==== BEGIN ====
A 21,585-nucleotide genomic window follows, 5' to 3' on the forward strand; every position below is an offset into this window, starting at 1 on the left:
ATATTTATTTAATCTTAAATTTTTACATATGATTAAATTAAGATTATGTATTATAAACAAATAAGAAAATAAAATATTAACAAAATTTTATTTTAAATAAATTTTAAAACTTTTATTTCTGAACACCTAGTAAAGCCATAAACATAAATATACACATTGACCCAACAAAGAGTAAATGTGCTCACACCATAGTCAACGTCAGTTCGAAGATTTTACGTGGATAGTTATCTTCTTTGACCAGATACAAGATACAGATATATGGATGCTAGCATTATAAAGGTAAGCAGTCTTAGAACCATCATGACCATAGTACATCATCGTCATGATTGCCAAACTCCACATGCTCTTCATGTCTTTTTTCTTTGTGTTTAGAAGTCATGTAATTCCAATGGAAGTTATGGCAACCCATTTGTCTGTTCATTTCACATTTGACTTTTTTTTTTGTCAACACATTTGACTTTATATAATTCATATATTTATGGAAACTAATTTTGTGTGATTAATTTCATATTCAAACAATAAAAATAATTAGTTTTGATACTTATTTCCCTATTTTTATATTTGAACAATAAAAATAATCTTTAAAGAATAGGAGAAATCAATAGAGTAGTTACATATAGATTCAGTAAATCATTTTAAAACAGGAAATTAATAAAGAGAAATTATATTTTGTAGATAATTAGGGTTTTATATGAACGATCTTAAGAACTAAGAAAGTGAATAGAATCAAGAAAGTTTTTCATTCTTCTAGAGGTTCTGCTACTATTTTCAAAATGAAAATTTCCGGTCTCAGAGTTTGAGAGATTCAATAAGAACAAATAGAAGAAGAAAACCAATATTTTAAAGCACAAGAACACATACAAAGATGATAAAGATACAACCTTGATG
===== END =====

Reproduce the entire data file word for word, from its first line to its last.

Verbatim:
A 21,585-nucleotide genomic window follows, 5' to 3' on the forward strand; every position below is an offset into this window, starting at 1 on the left:
ATATTTATTTAATCTTAAATTTTTACATATGATTAAATTAAGATTATGTATTATAAACAAATAAGAAAATAAAATATTAACAAAATTTTATTTTAAATAAATTTTAAAACTTTTATTTCTGAACACCTAGTAAAGCCATAAACATAAATATACACATTGACCCAACAAAGAGTAAATGTGCTCACACCATAGTCAACGTCAGTTCGAAGATTTTACGTGGATAGTTATCTTCTTTGACCAGATACAAGATACAGATATATGGATGCTAGCATTATAAAGGTAAGCAGTCTTAGAACCATCATGACCATAGTACATCATCGTCATGATTGCCAAACTCCACATGCTCTTCATGTCTTTTTTCTTTGTGTTTAGAAGTCATGTAATTCCAATGGAAGTTATGGCAACCCATTTGTCTGTTCATTTCACATTTGACTTTTTTTTTTGTCAACACATTTGACTTTATATAATTCATATATTTATGGAAACTAATTTTGTGTGATTAATTTCATATTCAAACAATAAAAATAATTAGTTTTGATACTTATTTCCCTATTTTTATATTTGAACAATAAAAATAATCTTTAAAGAATAGGAGAAATCAATAGAGTAGTTACATATAGATTCAGTAAATCATTTTAAAACAGGAAATTAATAAAGAGAAATTATATTTTGTAGATAATTAGGGTTTTATATGAACGATCTTAAGAACTAAGAAAGTGAATAGAATCAAGAAAGTTTTTCATTCTTCTAGAGGTTCTGCTACTATTTTCAAAATGAAAATTTCCGGTCTCAGAGTTTGAGAGATTCAATAAGAACAAATAGAAGAAGAAAACCAATATTTTAAAGCACAAGAACACATACAAAGATGATAAAGATACAACCTTGATG